Laibson is chairman of the event.
A motorcade starting at 2 p.m.
through Miami Beach will precede
the function. Each chapter will
present a skit, and the Mrs. Sam
Belsky Membership Award will be
presented to the chapter acquiring
the greatest number of new mem-
bers.
Mrs. Joseph Fekiman is in
charge of the program for the eve-
ning. Serving on the committee are
Mrs. Jack Dernis, Miss Helen Sil-
yerstein. Mj-s.jjj. August, Mrs. Mor-
ris Praissman and Mrs. Richard
Bergman.
On Thursday. Oct. 27, at 8 p.m.,
the Miami Council will sponsor
its paid-up membership party at
the Disabled American Veterans
Hall in Hialeah for its nine mem-
ber chapters. Anne FFrank, Coral
Gables, Eleanor Roosevelt. Emma
[ Lazarus, Flamingo, Gilbert J. Bal-
i kin, Miami, Shalom and West Mi-
Mizrachi Cites
Justice Douglas
By Special Report
WASHINGTON William O.
Douglas, Associate Justice of the
iU. S. Supreme Court, received the
1960 America Israel Friendship
Award of the Mizrachi Women's
Organization of America here this
week.
In a brief eeremony in his ju-
dicial chambers, Justice Douglas
was cited for the "distinguished
I contribution he had rendered to-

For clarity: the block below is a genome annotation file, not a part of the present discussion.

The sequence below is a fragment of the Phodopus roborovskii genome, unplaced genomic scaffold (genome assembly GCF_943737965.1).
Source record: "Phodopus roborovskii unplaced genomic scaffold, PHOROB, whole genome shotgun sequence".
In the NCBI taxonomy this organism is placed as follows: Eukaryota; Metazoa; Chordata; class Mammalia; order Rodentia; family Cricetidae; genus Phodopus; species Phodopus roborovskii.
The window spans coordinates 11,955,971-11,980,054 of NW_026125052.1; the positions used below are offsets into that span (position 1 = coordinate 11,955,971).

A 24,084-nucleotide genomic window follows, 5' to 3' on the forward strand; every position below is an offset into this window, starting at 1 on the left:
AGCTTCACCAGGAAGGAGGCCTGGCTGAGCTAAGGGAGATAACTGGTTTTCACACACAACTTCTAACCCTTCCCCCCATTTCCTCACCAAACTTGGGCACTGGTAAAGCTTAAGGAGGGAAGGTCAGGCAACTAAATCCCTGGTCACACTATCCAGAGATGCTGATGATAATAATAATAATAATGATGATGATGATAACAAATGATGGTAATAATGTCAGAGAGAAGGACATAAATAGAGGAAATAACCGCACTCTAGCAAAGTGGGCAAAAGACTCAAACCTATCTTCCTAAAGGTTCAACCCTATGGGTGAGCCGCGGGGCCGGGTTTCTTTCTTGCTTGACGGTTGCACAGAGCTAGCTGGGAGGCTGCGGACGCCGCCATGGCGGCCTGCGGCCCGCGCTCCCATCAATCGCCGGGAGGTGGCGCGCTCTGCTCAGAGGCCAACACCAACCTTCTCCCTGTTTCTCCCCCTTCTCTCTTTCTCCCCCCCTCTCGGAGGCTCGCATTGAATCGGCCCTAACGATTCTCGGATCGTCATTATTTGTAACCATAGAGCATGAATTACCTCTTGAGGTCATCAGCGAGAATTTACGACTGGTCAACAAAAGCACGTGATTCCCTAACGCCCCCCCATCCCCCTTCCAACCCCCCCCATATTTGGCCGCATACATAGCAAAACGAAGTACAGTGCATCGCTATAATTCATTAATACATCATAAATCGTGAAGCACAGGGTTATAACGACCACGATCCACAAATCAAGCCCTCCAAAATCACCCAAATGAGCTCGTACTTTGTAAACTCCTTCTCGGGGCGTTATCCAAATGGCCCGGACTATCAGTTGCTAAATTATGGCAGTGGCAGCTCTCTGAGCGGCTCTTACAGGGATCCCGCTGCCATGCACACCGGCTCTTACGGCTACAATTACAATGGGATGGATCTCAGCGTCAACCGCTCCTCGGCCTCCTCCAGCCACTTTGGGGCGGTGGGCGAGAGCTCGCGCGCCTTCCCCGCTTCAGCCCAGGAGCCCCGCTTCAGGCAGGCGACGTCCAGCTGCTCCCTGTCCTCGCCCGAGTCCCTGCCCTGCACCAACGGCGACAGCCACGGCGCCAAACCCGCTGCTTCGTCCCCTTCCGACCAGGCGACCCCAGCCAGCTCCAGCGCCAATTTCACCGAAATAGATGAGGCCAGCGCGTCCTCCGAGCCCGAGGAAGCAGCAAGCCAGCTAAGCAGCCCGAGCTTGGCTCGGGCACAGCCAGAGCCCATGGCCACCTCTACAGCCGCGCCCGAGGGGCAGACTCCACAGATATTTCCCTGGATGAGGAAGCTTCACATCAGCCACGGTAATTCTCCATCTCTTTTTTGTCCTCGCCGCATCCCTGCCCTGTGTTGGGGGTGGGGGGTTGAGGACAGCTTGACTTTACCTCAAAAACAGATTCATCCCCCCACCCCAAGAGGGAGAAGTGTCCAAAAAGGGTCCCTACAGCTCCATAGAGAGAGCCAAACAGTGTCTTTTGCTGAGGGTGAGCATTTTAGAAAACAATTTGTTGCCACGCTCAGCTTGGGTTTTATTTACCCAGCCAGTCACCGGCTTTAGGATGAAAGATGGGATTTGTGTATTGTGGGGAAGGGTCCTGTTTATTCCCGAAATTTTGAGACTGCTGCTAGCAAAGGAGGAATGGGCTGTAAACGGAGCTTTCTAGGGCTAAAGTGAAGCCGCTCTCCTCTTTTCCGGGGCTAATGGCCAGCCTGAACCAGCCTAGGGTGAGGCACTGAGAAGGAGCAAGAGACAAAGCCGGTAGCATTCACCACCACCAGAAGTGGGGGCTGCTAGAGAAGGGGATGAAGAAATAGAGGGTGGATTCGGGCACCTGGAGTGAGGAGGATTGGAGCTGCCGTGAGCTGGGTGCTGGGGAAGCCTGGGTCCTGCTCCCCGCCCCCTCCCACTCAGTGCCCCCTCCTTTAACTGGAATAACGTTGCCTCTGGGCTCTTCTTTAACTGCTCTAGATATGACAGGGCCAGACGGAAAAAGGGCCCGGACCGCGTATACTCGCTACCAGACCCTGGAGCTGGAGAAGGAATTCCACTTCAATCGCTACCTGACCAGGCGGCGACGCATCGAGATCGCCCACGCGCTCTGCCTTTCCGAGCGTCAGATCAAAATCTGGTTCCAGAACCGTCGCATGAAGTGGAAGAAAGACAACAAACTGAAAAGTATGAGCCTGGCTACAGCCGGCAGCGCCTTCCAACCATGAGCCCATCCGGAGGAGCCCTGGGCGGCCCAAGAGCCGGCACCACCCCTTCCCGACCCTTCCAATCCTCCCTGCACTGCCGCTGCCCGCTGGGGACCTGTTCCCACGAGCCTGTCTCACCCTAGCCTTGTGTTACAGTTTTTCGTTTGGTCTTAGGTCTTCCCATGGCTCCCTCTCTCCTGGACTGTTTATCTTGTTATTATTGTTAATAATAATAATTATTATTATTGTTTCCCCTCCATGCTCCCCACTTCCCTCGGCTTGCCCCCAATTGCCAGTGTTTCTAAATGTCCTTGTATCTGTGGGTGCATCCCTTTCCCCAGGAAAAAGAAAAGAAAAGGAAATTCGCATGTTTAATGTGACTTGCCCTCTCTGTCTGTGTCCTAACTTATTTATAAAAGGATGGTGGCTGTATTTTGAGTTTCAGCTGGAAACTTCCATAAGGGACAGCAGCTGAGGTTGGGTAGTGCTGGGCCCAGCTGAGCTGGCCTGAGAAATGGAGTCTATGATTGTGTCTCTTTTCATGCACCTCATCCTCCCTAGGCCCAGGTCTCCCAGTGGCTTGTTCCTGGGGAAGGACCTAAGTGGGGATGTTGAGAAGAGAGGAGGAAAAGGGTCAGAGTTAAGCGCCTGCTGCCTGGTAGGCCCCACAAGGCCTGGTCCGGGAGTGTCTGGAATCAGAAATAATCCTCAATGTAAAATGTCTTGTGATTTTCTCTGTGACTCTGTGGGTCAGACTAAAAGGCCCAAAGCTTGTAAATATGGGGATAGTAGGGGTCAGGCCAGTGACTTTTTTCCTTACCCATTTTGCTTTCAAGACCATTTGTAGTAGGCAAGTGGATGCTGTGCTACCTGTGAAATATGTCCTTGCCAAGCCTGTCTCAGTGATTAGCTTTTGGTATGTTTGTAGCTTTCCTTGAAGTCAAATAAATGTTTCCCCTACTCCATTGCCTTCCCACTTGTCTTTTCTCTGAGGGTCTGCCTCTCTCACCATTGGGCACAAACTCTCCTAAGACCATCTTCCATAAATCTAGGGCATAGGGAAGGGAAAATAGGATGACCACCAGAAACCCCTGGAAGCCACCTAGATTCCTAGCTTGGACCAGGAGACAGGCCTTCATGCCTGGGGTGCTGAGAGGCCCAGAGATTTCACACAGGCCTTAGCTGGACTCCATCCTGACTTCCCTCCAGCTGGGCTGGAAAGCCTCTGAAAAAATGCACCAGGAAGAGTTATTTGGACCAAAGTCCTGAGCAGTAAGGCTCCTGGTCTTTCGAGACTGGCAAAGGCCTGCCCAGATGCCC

j ward fostering understanding be-
tween the peoples of the United
States and Israel and toward the
promotion of the biblical ideals of
peace and social justice among na-
tions and peoples throughout the
world."
Mrs. Moses Dyckman, of New
York City, national president of
Mizrachi Women, presented the ci-
tation in the presence of Mrs. Eli
Resnikoff, of Brooklyn, N.Y., chair-
man of the national board of the
woman's religious Zionist organi-
zation, and leaders of District of
Columbia chapters of Mizrachi
Women.
The America Israel Friendship
Award, established immediately
after the rebirth of Israel, has been
conferred at annual national con-
ventions of the Mizrachi Women's
Organization of America since
1948.
The award ceremony this year
was held here because pressures
of the court term, which recently
convened, prevent Justice Douglas
from attending the 35th national
convention of Mizrachi Women in
Atlantic City beginning Oct. 30.
Films of this week's presentation
will be seen by more than a thou-
sand delegates from 37 states at
the keynote session of the national
meeting.
Local Unit Will
Be at Area Meet
"The Decade Ahead Agenda
for Southern Jewry" is the theme
of the Southeast-Southwest confer-
ence sponsored by the American
Jewish Committee to be held in
Dallas, Tex., beginning Oct. 27.
Attending the four-day confer-
enee from Miami will be James K
Katzman, Mr. and Mrs. David Flee-
man, Mrs. Charles E. Leeds, Mrs.
Milton Margulis, Mrs. Per its
Sckeinherg, and Seymour Samet.
MM!. 6MALD SOLTZ
ami. Mrs. Irving Riemer is chair-